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Report shines light on Nigerian police corruption

By the CNN Wire Staff
  • Nigerian authorities slammed for "long-term failure"
  • Human Rights Watch cites "myriad forms of police corruption"
  • Scores of people were interviewed

Lagos, Nigeria (CNN) -- Police corruption and abuse are rife in Nigeria, Africa's most populous nation, according to a report from Human Rights Watch.

The New York-based group issued a 102-page report Tuesday saying that "widespread corruption in the Nigeria Police Force is fueling abuses against ordinary citizens and severely undermining the rule of law in Nigeria."

"Good policing is the bedrock for the rule of law and public safety," said Corinne Dufka, senior West Africa researcher at Human Rights Watch. "The long-term failure of the Nigerian authorities to address police bribery, extortion, and wholesale embezzlement threatens the basic rights of all Nigerians."

Agence France-Presse quoted police spokesman Emmanuel Ojukwu as saying the report "contains largely embellished innuendos ... aimed at reaching a preconceived conclusion."

"The Nigeria Police Force has come a long way from its colonial era of oppression and has survived many years of neglect and under-funding," Ojukwu is quoted as saying.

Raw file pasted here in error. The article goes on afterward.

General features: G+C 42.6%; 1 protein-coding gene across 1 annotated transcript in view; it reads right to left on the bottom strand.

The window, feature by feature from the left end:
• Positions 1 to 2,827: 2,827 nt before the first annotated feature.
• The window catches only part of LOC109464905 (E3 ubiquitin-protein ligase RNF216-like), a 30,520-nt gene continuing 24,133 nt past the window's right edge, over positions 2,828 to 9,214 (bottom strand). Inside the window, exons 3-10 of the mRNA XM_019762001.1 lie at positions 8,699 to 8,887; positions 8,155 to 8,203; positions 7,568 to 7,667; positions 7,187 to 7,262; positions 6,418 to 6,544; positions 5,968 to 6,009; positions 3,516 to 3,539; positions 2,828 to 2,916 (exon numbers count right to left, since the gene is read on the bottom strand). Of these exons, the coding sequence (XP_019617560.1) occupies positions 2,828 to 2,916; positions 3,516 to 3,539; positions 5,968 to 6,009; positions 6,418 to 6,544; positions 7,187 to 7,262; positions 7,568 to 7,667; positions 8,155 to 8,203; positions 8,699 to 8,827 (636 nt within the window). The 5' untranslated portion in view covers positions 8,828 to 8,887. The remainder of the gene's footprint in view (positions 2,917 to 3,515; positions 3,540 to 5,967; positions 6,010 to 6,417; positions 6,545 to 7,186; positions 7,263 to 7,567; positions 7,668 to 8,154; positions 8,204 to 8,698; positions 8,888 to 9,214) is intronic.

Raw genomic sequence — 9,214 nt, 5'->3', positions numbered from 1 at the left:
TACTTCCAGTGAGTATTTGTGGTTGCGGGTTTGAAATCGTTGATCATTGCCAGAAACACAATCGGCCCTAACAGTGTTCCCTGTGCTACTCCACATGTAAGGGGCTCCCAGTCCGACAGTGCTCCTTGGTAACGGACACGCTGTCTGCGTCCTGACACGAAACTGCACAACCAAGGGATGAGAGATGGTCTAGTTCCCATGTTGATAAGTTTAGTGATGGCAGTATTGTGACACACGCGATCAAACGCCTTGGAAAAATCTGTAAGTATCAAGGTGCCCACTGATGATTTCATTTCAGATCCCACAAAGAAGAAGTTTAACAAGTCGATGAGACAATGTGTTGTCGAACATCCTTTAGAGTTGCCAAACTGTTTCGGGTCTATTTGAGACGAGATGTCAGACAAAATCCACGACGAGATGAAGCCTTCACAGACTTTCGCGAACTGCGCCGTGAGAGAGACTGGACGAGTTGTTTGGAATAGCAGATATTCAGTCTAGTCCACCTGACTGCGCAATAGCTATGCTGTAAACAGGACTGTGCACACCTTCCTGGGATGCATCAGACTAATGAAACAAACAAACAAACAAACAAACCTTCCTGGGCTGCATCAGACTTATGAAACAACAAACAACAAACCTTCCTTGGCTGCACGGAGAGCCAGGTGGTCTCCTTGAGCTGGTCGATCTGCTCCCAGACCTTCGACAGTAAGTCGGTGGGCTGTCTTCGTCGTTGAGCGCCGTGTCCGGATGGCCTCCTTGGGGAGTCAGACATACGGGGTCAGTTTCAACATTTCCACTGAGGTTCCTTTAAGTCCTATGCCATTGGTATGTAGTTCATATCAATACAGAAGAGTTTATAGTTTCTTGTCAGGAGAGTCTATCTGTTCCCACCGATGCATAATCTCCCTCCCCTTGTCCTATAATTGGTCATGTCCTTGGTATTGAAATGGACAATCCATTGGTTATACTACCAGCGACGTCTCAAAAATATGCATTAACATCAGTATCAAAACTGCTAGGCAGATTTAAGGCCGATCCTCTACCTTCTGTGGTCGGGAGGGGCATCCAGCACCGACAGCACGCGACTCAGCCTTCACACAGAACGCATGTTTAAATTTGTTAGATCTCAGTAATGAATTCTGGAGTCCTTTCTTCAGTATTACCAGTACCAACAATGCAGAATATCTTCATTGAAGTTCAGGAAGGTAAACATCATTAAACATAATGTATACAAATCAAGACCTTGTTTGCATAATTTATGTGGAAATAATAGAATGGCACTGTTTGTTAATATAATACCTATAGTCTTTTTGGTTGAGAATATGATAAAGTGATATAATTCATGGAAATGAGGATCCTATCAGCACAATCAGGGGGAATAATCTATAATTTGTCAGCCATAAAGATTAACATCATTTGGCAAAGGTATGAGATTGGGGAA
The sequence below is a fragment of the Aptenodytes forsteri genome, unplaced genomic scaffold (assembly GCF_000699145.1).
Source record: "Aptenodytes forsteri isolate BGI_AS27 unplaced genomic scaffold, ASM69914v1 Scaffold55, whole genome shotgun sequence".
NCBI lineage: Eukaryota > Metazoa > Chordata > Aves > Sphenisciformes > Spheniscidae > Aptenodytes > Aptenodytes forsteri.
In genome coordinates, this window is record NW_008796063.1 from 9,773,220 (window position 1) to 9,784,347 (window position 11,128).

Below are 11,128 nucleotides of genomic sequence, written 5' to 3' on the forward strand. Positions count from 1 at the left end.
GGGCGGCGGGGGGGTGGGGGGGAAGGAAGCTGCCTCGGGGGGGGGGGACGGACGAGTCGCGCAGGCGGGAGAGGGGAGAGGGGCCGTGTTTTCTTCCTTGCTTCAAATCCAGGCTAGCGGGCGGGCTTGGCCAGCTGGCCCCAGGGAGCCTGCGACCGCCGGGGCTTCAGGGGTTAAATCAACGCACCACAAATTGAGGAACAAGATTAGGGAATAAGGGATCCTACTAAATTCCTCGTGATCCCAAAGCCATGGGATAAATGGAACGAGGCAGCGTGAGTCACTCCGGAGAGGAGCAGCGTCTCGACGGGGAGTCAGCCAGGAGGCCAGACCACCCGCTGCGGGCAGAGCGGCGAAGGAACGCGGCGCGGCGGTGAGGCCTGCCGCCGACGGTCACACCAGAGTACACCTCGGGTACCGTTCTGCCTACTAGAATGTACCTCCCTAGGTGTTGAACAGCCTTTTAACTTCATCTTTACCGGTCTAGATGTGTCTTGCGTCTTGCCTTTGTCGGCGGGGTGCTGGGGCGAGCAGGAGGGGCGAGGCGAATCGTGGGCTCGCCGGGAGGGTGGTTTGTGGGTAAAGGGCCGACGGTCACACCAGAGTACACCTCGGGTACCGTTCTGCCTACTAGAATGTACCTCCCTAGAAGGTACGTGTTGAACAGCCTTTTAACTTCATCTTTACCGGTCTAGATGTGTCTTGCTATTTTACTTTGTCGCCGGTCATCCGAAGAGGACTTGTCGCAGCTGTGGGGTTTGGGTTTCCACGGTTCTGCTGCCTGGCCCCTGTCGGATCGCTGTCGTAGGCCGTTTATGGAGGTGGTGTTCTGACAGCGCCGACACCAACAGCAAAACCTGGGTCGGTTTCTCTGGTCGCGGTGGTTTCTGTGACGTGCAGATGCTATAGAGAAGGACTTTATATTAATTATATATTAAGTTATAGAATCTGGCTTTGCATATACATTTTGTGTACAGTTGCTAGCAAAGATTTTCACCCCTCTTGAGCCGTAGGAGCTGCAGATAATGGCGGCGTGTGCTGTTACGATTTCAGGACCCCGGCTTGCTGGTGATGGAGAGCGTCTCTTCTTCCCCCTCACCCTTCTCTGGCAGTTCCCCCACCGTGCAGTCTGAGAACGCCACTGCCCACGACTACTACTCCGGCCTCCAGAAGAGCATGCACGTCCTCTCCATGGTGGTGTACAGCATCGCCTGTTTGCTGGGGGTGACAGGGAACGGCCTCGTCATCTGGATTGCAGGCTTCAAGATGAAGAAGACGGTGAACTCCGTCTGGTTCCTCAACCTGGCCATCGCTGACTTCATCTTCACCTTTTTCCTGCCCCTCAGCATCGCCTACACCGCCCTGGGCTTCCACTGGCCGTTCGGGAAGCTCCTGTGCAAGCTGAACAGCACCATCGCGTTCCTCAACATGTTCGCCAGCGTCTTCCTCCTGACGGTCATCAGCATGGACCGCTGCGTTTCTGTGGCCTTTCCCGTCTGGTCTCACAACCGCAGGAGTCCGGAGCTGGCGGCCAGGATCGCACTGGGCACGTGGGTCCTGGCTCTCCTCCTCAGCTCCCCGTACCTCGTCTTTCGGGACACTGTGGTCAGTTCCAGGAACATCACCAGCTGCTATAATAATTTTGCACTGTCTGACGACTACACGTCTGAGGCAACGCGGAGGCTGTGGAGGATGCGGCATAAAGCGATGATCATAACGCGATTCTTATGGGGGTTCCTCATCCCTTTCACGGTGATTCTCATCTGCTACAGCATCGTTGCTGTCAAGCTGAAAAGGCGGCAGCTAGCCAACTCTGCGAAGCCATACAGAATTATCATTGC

Human Rights Watch said the report reflects "the myriad forms of police corruption in Nigeria" and "also shows how institutionalized extortion, a profound lack of political will to reform the force, and impunity combine to make police corruption a deeply embedded problem."

The study was based on interviews with more than 145 victims of and witnesses to police corruption in Nigeria. Among them are "market traders, commercial drivers, sex workers, criminal suspects, and victims of common crimes; rank-and-file and senior-level police officers; federal government officials; judges, prosecutors, and lawyers; religious and civil society leaders; journalists; diplomats; and members of an armed vigilante group."

The report focuses on extortion and bribery, embezzlement, and failures of oversight.

One corrupt practice detailed in the findings is called "returns" -- "in which rank-and-file officers are compelled to pay up the chain of command a share of the money they extort from the public." Another form of corruption the report noted is the practice of forcing crime victims "to pay the police to conduct every stage of an investigation."

"Those with no means to pay are left without justice, while criminal suspects with money can simply bribe the police to drop a case, influence the outcome of a criminal investigation, or even turn the case against the victim," Human Rights Watch said.

"Justice is for sale to the highest bidder," the report quoted one activist as saying.